Ÿ Ÿ Ÿ Ÿ Ÿ Ÿ Ÿ Ÿ
During the summer season, staﬀ operate over 120 irriga on systems which draw water from irriga on canals, 26 wells and city water services. In 2017, 273,714,840 gallons of water from irriga on canals and wells were used to irrigate parks saving $808,602 in City water costs. In 2017, over 37,984,320 square feet of parkland, the equivalent of 4,748 average sized residen al lots, were mowed each week. In 2017, 281 acres of turf grass were sprayed for nuisance weeds, such as dandelions, keeping parks weedfree and beau ful, while minimizing herbicide use. In 2017, 47,700 pounds of turf grass fer lizer were applied in Billings Parks. In 2017, staﬀ plowed and removed snow at 93 loca ons throughout Billings including sidewalks, parking lots, park roads and 43 miles of the Heritage Trail. In 2017, a new automated irriga on system was installed in Veterans Park which draws water from the Billings Bench Irriga on Canal. In 2017, irriga on pump sta ons were rebuilt making them 20% more eﬃcient in electrical usage. 8
Facility and Building Management & Maintenance The Billings park system has a wide array of facili es and buildings in order to serve the public’s varied interests. The Parks Division is responsible for the management and maintenance of all of the facili es and buildings listed below.
2017 Notable Facility Accomplishments: Ÿ Added fall protec on to 25
park playgrounds to create a safer playground surface Ÿ Facilitated 90 rentals at Rose Park Shelter Ÿ Ensured that all park maintenance staﬀ became cer ﬁed pes cide applicators Ÿ Facilitated 26 Sound Stage Rentals
Park Facilites and Amenites: 6 neighborhood centers 1 professional baseball stadium 4 splash pads 41 playgrounds
140 water services to buildings and irriga on systems 1 skate park 1 dog park 22 sports ﬁelds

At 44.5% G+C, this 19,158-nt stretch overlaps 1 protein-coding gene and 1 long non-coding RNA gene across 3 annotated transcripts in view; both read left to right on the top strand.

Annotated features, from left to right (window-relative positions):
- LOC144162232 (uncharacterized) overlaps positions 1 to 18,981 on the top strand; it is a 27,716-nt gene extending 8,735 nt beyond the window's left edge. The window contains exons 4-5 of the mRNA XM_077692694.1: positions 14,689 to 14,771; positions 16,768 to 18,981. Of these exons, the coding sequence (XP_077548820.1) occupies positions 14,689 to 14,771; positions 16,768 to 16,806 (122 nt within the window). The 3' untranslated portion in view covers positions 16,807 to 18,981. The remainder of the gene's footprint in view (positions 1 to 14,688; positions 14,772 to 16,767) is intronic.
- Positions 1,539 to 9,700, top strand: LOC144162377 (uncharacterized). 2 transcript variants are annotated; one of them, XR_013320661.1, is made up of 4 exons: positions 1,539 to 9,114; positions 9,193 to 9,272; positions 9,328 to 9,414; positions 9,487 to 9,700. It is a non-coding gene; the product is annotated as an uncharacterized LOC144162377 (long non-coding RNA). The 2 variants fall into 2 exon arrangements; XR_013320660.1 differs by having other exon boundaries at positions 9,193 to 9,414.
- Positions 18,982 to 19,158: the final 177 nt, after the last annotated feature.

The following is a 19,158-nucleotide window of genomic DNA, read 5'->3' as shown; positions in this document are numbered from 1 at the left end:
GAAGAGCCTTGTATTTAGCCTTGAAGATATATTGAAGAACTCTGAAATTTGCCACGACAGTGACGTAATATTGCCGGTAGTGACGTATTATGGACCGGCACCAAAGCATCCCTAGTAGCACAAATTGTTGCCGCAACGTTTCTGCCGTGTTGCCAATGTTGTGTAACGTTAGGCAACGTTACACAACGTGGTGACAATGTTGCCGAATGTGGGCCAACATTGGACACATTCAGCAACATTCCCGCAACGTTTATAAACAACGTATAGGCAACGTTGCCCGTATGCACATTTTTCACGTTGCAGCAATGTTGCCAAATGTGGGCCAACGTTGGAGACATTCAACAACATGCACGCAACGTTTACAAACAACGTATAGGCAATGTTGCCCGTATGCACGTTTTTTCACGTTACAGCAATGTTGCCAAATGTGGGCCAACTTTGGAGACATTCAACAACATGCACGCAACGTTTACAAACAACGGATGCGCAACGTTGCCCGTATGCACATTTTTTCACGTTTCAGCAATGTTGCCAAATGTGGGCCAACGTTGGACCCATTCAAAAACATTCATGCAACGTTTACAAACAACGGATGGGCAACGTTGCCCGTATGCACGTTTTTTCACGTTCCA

14 picnic shelters available for reserva on
22 baseball ﬁelds
26 tennis courts
16 so ball ﬁelds
25 basketball courts
4 disc golf courses
3 sand volleyball courts 9
Heritage Trail Management & Maintenance The Heritage Trail now consists of 43 miles of paved mul -use trails throughout the community, 10 miles of mapped and maintained so surface trails and many miles of undedicated informal trails in natural area parks. As the Heritage Trail system develops throughout the Billings community, it will provide recrea onal opportuni es as well as an alternate transporta on corridor. Benches, picnic tables, shelters, trailheads, signage and restrooms are in place or being added to enhance the trail. Trails in Swords Rimrock Park
60% of Billings’ households reported that someone in their household used the trail system in 2017. 85% of users rated the trails system as good to excellent.
In 2017: Ÿ Mowing trail edges in natural area parks was completed once per month during the growing season. Ÿ Hard surface trails were swept four mes during the summer. Ÿ Snow was removed on all paved mul -use trails throughout the winter months. Ÿ The so surface trail at Phipps Park was rerouted to a safer loca on Ÿ The trail system was checked daily for trash, graﬃ and other poten al problems.
Photo Courtesy of Visit Billings 10
Environmental Stewardship & Conservation
The Parks Divisions' role in environmental stewardship and conserva on is broad, on-going, mul -faceted and mandated by the Billings Municipal Code. City Ordinance Sec on 19-203. Nature preserves states: All property under control of the city as park property and all dedicated parks are designated and declared to be nature preserves. City Ordinance Sec on 19-204. Future development states: Overall park development shall retain natural areas for the study and enjoyment of plants and animals in a natural environment to the extent consistent with park and public needs. Where terrain and accessibility are factors, the preserva on of natural areas shall be a prime factor in park development.
In 2017: Ÿ Ÿ Ÿ
There were 1,242 acres of natural area parks in the City of Billings. Weeds were mowed at 51 proper es throughout Billings. Through a partnership with the Yellowstone County Weed Management District, noxious weeds were sprayed in many park loca ons. Park staﬀ used Integrated Pest Management (IPM) to manage weeds, insects and other pests in Billings Parks. This means that we used pes cides sparingly along with other cultural methods to reduce weed and insect problems In 2017, 12 staﬀ became Cer ﬁed Pes cide Applicators through the Montana Department of Agriculture's Pes cide Cer ﬁca on program. Over 24 acres of parkland were used for storm deten on basins to temporarily hold water during rain storms.